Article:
With True Life Costs, Volkswagen puts a simple long-term-value message—“To see the big picture, you need to think beyond the one-off purchase price,” as an intro tells us—at the center of a U.K. website that has visitors consider a car’s costs in the wider context of living expenses over a lifetime. That serious-minded calculation is balanced out by whimsy: The setting is an Edward Scissorhands-colored bucolic toy village, and there’s a winking tone, both in the upper-class voiceover and the copy (“The patter of tiny feet is often swiftly followed by the whir-click of the cash machine”).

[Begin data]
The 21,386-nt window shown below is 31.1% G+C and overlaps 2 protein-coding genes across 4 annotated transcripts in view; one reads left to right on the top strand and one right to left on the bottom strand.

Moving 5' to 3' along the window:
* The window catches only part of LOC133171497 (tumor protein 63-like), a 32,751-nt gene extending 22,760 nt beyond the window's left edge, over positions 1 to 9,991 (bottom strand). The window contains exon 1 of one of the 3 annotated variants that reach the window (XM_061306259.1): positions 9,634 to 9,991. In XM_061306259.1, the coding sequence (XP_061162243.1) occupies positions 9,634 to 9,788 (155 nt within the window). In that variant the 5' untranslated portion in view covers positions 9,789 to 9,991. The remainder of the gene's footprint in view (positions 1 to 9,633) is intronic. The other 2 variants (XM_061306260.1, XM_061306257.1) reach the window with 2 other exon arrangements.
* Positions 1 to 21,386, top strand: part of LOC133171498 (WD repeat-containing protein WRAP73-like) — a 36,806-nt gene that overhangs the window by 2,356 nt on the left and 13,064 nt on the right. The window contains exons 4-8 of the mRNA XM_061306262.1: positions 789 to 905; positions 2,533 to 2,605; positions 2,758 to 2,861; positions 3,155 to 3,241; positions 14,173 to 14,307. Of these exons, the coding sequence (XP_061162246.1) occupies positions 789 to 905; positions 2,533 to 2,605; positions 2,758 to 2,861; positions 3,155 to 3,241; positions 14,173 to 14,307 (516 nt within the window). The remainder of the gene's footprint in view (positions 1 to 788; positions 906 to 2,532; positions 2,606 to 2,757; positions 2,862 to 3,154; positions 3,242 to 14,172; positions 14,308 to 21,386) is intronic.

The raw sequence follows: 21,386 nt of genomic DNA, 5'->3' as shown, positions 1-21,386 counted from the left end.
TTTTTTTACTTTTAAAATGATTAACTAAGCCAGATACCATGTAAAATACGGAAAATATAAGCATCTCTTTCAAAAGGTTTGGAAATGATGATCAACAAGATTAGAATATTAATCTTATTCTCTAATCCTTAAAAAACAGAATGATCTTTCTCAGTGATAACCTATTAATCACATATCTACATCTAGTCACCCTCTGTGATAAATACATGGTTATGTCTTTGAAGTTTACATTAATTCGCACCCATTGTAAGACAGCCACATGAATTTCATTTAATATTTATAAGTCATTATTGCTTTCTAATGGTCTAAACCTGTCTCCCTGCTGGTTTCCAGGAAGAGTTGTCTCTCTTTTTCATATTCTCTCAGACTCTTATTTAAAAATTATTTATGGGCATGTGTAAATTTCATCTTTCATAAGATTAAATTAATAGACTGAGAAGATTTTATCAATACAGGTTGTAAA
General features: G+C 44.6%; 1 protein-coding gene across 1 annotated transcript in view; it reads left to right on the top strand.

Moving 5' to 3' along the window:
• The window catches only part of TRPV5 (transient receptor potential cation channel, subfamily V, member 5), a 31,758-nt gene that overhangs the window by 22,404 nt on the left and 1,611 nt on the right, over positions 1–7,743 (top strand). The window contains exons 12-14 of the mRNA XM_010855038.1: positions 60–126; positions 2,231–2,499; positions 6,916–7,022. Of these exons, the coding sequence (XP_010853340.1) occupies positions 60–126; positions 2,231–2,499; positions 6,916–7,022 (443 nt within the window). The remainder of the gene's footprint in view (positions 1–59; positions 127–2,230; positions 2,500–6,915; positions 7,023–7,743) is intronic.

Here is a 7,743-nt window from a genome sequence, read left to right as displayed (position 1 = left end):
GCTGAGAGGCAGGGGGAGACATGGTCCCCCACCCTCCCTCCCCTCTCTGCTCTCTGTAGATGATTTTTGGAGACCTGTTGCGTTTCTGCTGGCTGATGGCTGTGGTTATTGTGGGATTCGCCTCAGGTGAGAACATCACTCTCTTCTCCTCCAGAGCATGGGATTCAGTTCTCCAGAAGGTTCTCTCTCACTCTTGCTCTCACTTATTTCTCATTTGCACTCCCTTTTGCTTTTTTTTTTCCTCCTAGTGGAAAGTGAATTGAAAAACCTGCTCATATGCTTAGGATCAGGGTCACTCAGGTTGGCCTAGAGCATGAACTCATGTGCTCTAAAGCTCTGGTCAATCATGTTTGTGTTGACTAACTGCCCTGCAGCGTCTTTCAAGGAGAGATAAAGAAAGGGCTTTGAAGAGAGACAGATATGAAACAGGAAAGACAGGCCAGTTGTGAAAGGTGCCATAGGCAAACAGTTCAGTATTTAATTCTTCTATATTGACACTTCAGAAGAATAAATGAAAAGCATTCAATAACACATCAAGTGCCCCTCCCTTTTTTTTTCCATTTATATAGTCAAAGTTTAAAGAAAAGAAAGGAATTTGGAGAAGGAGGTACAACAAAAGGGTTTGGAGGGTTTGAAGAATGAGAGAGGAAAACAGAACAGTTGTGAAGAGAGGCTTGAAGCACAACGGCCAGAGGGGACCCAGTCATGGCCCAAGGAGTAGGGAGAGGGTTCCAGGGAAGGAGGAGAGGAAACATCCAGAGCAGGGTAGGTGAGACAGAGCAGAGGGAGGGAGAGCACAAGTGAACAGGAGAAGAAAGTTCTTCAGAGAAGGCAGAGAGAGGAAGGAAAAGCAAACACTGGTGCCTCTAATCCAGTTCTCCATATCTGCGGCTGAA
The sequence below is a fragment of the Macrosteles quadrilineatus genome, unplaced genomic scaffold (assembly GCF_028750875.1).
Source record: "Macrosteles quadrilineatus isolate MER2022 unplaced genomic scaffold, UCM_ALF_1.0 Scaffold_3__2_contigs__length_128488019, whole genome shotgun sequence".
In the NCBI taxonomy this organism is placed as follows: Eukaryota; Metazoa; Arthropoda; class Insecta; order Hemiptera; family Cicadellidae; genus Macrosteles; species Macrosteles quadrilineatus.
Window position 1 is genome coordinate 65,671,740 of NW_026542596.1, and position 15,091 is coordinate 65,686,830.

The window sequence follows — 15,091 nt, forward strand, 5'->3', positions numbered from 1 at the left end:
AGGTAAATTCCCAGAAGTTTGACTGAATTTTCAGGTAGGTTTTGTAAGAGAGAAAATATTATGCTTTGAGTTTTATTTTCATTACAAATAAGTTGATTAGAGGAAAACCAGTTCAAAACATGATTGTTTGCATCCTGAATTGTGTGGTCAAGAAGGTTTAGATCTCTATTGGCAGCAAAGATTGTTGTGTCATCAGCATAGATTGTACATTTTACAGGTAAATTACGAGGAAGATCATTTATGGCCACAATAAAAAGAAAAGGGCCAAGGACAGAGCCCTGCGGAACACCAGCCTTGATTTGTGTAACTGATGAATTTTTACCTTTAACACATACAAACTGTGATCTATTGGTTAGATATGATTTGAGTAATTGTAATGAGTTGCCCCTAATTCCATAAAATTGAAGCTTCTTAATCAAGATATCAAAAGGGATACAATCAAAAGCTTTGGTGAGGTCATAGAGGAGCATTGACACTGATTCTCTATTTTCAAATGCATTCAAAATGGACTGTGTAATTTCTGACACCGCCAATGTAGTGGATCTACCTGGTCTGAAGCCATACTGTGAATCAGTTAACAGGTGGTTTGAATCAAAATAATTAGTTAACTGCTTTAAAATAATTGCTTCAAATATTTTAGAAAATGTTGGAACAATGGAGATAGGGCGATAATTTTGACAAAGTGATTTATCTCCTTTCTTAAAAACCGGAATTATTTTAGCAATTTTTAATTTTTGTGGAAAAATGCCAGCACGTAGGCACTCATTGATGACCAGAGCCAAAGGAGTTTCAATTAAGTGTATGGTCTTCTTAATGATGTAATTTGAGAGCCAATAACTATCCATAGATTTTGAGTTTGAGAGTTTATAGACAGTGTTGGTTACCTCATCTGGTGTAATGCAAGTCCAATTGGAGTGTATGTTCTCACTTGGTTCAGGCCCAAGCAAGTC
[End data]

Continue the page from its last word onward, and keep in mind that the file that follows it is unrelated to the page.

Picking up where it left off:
Part of the automaker’s “Unbelievable value” campaign, the site asks users to choose categories like food and family, house and holiday, then has them move a slider to indicate their spending in various subcategories (e.g., in Education, increasingly costly options include “home schooling,” “posh private lessons” and “off to boarding school”). The Car section asks users to consider purchase price, servicing, efficiency and running cost for Volkswagen’s range. A “cost report” shows average lifetime expenditures based on the user’s responses.
The downturn has forced people to think about each expense—and in many cases to switch to “good enough” products—but not necessarily to take a long-sighted view. Brands that are selling value need to convey ideas like “The number on the price tag might be only half the story” (as VW’s voiceover says)—a basic message, but here nicely integrated into an original, fun-to-use package.
Photo Credit: http://www.truelifecosts.com/